AMOCO Forever

Everything is bigger in Texas except of course St Louis’ enormous cartoon-sized Amoco sign that projects upward on the corner of Skinker and Clayton right at the city’s limits. Our dear sign is a symbol of America’s seemingly limitless growth but also a quirky local landmark. 

The 1920s were a time of rapid growth with land being divided and businesses opening their doors. Neighboring Richmond Heights had a population of 2,135 in 1920 and grew to a population of 10,000 by 1932. The automated production of vehicles meant that while there were only 8,000 vehicles in the US in 1900 by 1920 there were 7.5 million. The little triangle of land where The Amoco Sign towers above its disproportionate service station was bought by The Standard Oil Company in 1921. Their original sign was circular and built five years before the service station was even put up. It was one of the three largest signs in the US and brought in the highest amount of sales of any Standard Oil in the mid-west. It was an exciting time, perhaps Charles Lindberg fueled up at that Standard Oil in 1927 before heading to nearby Art Hill to speak to the hundred thousand that came to see him.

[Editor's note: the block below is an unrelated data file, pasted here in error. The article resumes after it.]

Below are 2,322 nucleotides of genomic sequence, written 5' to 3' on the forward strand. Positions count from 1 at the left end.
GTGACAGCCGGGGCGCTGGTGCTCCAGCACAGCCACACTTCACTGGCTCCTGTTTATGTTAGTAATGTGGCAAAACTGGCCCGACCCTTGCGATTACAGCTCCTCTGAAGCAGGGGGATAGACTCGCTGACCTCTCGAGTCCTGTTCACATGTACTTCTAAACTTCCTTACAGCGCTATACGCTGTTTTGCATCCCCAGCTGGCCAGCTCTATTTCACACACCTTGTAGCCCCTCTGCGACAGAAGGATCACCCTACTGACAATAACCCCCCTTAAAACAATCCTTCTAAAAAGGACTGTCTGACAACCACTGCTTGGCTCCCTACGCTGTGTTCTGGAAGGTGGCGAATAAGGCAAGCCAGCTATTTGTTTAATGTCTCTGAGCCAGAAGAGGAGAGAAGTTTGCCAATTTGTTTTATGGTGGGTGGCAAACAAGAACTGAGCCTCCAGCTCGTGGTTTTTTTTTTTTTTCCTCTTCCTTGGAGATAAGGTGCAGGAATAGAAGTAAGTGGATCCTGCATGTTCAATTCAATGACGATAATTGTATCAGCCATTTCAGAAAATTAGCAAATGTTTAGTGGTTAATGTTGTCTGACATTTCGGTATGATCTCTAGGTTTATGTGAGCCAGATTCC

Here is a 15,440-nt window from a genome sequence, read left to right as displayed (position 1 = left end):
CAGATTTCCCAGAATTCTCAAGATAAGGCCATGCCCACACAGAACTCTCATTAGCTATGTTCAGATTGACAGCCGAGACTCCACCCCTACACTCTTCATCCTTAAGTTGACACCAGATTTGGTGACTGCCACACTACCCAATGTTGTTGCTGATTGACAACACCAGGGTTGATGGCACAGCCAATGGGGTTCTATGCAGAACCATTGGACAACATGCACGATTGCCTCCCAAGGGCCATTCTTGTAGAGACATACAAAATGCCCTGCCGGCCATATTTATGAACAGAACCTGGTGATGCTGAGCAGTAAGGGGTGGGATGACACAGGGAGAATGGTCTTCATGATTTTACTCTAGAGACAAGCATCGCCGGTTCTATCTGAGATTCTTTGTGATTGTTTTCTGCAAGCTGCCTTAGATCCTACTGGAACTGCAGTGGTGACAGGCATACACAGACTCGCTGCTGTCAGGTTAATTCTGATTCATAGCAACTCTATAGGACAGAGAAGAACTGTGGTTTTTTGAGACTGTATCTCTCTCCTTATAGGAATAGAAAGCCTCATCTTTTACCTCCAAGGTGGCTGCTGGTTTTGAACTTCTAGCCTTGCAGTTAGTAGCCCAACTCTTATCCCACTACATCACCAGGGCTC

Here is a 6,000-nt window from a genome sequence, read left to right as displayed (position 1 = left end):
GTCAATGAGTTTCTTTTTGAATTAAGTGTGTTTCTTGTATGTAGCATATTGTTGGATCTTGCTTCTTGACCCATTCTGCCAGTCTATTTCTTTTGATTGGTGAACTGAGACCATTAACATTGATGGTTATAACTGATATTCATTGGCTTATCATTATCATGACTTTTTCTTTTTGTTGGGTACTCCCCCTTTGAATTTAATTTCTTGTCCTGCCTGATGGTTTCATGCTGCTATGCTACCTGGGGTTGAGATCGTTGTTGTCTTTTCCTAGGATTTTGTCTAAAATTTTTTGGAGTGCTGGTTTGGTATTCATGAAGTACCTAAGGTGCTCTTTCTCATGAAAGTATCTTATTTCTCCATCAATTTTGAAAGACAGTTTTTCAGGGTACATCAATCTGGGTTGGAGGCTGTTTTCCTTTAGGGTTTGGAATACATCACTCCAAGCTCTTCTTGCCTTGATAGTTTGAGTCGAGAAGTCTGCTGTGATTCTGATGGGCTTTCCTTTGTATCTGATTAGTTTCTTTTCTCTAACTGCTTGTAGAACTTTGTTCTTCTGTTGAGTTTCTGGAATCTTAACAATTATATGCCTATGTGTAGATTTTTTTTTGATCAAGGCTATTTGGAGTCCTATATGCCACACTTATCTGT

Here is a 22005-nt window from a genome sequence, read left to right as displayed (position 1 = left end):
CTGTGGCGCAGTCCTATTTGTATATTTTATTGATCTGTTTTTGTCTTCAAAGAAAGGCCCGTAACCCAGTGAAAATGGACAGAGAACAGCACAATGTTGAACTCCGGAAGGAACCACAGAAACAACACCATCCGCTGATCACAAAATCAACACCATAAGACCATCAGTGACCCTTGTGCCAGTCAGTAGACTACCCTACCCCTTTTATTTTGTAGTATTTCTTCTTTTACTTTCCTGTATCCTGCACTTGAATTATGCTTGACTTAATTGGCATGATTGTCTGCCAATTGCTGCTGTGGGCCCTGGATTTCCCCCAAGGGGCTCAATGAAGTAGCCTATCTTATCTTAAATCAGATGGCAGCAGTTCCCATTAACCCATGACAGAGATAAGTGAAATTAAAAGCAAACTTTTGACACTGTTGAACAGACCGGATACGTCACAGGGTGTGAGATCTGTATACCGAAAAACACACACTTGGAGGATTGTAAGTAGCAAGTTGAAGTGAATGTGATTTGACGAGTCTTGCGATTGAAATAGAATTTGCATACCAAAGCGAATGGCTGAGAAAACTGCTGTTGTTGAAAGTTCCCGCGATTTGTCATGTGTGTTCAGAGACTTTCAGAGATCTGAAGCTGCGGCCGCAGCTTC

In 1959 the the station and sign were rebuilt in the mid-century modern style we know today. In 1961 the sign switched from the company name Standard to American, the name of the then-new conglomerate American Oil. Later in the 1980s, the byname Amoco became the official name for American Oil and the sign was updated again.

The STL location was able to keep its sign even when British Petroleum bought out the Amoco Station. BP agreed to keep the sign as they say they appreciate the heritage it holds for the area. Now BP and Amoco are the same company and BP is building new Amoco stations nationwide capitalizing on the familiarity of the brand. The brand of Amoco is an American story so much so that it’s even portrayed in fine art. Andy Warhol and Jean-Michel Basquiat created their piece titled “Amoco” in 1984. Our Amoco sign unbelievably has its very own web address at You can still get your car serviced and washed at the station in the garage managed by Stevenson’s Hi-Point Amoco. 

Whether it’s a part of your neighborhood or you just pass it by every time you head home from downtown, if you live in St. Louis you know what it is. It has been redone over and over again, it has been news throughout its history, and although we might look at it and wonder, …but why?,  it has been with us always and will always serve as a very, very, large physical marker of home. Hilarious STL comedian, Kathleen Madigan, says in her vlog if you ever want to see it you can just tuttle on down here in St. Louis and it’s a lovely little gas station inside.

Red Crown Standard Oil, Photo Courtesy of Joe Sonderman

"Amoco" by Andy Warhol and Jean-Michel Basquiat, Photo Courtesy of Artnet

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